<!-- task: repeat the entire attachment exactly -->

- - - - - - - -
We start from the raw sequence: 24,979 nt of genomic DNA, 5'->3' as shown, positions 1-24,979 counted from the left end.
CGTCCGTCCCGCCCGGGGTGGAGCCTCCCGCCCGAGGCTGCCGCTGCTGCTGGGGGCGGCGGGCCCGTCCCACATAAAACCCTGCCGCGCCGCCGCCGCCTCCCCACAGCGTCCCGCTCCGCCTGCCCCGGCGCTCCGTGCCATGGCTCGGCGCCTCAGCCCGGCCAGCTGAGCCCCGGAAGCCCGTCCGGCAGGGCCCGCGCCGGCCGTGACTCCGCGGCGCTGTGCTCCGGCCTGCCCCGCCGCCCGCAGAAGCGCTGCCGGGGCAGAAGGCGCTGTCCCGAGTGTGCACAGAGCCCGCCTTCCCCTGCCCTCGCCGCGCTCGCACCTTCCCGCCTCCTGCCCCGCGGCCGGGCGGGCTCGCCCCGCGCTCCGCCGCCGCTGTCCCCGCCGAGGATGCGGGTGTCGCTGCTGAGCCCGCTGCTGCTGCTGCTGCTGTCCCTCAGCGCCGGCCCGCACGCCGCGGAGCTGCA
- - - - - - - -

We start from the raw sequence: 24,979 nt of genomic DNA, 5'->3' as shown, positions 1-24,979 counted from the left end.
CGTCCGTCCCGCCCGGGGTGGAGCCTCCCGCCCGAGGCTGCCGCTGCTGCTGGGGGCGGCGGGCCCGTCCCACATAAAACCCTGCCGCGCCGCCGCCGCCTCCCCACAGCGTCCCGCTCCGCCTGCCCCGGCGCTCCGTGCCATGGCTCGGCGCCTCAGCCCGGCCAGCTGAGCCCCGGAAGCCCGTCCGGCAGGGCCCGCGCCGGCCGTGACTCCGCGGCGCTGTGCTCCGGCCTGCCCCGCCGCCCGCAGAAGCGCTGCCGGGGCAGAAGGCGCTGTCCCGAGTGTGCACAGAGCCCGCCTTCCCCTGCCCTCGCCGCGCTCGCACCTTCCCGCCTCCTGCCCCGCGGCCGGGCGGGCTCGCCCCGCGCTCCGCCGCCGCTGTCCCCGCCGAGGATGCGGGTGTCGCTGCTGAGCCCGCTGCTGCTGCTGCTGCTGTCCCTCAGCGCCGGCCCGCACGCCGCGGAGCTGCA